Title: Thirteen Day to Midnight
Author: Patick Carman
Publisher: Little, Brown Books for Young Readers
When Jacob’s foster father whispers, “You are indestructible” seconds before dying in a car crash that should’ve killed them both, Jacob never imagines he could possess a real superpower. To test it Jacob and his friends start indulging comic book-like fantasies. Later, they commit to use this amazing power of indestructibility to do good in the world and save others from death. But how do they decide who to save? And what happens when they blur the lines of life and death, right and wrong, and good and evil? Thirteen Days to Midnight is a nail-biting tale of dark intrigue, powerful romance, friendship and adventure.
This is a book that will definitely appeal to boys. What boy wouldn’t love the idea of being indestructible?? And what teenager wouldn’t test fate if they were put in this situation? When I share this book with my students they all love the idea! The boys pretty much cheer! What I like about the story though, is that it doesn’t just stick to that part of the story. Carman could’ve easily written a story about teenagers running with this power and having no consequences, but he didn’t stop there. Instead he explored the idea of what happens when you cheat death in this way. That exploration is what held my interest. If it wasn’t part of the book, I wouldn’t have read much beyond the first few “deaths”. There wouldn’t have been much point to keep reading. Instead Jacob begins to question what they are doing, and Carman makes the reader question as well.
My concern, though, is whether the target audience will want to explore that aspect or if they’ll just want more examples of how they cheat death. I’m also concerned that they may miss some of the more subtle aspects of the book such as Jacob’s relationship with his foster father – the one that passed this power to him. I also wonder if they’ll fully understand the consequences of what they are doing and why it’s wrong. I know I had to read carefully! I worry it may be missed by some readers who went into it for the initial concept. I hope they’ll get it all because I think it’s a great idea for kids to question and think about. I just don’t know if they will. I also plan on making sure that kids that read his book understand it is more a young adult book especially with how the whole situation has to end. I found that part a little hard to read!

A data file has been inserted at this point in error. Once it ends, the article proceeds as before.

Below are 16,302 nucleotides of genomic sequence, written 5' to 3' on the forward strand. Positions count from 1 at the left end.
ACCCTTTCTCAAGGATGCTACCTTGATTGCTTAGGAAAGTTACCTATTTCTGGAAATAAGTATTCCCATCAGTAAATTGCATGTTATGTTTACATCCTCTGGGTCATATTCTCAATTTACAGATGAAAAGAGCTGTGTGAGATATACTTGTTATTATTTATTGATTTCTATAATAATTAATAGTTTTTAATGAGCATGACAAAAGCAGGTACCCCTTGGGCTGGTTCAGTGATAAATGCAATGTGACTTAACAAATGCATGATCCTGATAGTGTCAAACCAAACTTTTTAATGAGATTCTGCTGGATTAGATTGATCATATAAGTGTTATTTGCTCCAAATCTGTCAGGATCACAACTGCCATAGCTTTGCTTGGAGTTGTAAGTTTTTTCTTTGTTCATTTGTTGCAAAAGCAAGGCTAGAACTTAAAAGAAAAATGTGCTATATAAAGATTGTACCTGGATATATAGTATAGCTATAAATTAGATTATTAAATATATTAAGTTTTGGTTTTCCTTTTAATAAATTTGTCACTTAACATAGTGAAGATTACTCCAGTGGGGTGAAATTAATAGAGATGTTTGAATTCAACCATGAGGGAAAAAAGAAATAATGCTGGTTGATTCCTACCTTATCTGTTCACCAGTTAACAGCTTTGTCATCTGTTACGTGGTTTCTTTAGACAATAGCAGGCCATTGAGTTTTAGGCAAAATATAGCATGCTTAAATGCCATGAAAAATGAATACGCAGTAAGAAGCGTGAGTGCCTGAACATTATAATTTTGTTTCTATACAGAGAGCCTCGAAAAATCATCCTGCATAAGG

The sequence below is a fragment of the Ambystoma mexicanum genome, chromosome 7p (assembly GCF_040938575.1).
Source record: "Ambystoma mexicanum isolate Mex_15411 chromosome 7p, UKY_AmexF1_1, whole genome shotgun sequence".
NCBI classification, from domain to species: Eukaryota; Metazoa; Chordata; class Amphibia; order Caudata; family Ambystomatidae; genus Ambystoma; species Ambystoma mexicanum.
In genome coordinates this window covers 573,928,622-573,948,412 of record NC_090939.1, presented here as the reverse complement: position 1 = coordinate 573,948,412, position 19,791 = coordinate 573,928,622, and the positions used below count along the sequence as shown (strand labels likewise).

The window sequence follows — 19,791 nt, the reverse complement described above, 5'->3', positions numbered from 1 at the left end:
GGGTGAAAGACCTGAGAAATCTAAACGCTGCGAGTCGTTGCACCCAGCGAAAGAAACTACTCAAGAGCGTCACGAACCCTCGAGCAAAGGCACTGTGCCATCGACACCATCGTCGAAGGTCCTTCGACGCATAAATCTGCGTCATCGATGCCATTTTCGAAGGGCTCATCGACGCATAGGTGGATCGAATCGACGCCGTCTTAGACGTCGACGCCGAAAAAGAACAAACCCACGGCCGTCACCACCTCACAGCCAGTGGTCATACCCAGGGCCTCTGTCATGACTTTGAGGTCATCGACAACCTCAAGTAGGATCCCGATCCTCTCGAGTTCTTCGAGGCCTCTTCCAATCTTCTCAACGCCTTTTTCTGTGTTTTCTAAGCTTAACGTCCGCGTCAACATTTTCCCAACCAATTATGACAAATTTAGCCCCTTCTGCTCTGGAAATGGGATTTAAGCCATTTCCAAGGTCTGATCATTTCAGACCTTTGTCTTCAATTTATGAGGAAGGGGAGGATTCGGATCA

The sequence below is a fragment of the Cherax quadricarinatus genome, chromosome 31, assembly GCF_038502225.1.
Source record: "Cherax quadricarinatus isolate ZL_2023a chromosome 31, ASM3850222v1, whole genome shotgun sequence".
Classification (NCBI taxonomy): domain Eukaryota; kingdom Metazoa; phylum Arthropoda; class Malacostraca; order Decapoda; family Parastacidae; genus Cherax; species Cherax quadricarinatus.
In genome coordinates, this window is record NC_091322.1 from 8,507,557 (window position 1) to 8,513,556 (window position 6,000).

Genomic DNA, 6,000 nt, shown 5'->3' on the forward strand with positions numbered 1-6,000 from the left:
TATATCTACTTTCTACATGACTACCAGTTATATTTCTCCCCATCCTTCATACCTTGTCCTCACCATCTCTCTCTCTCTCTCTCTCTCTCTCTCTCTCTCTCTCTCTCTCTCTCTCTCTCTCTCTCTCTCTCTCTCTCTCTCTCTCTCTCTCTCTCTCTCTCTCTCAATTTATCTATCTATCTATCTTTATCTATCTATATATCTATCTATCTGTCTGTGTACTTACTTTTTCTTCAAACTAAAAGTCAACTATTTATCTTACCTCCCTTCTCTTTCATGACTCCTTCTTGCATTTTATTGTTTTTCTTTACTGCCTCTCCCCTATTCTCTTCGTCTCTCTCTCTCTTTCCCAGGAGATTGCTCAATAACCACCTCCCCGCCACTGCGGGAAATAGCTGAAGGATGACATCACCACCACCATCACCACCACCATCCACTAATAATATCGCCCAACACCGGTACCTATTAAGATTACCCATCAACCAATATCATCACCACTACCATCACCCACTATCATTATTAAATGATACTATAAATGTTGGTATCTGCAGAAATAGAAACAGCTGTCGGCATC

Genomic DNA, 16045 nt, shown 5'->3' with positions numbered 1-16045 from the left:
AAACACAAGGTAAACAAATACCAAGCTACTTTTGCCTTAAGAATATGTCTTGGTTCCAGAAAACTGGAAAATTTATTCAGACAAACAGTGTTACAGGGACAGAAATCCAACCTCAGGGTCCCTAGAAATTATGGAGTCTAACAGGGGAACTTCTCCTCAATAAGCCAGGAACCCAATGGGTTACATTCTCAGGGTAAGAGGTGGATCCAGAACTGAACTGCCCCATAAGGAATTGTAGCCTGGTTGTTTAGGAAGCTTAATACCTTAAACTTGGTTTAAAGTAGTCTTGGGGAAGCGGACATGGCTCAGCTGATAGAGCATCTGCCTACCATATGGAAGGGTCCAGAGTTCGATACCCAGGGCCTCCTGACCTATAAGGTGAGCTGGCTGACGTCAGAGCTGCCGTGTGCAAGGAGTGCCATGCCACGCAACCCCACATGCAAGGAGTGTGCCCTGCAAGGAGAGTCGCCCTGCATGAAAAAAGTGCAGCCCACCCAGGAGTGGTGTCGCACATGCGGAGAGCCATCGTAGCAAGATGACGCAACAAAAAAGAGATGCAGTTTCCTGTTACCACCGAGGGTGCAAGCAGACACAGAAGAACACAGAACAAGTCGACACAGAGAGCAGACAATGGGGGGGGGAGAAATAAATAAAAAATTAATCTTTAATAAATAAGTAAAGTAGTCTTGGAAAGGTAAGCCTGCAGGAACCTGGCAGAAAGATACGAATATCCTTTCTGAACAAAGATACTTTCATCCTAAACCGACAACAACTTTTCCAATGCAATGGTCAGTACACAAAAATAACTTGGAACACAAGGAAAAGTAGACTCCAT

On quick thought on the character of Oh. I did find her kind of annoying. At first she was fine but she became more and more pushy as the story went along, and that made me like her less and less. I had hoped the ending would redeem her some for me – it did but only to a point.
Final thought: Carries beyond the simple concept into a larger debate
Best stick-with-you image: Oh at end in the basement
Best for readers who: Can stick with a book that isn’t 100% what they thought it would be
Best for readers ages: 12+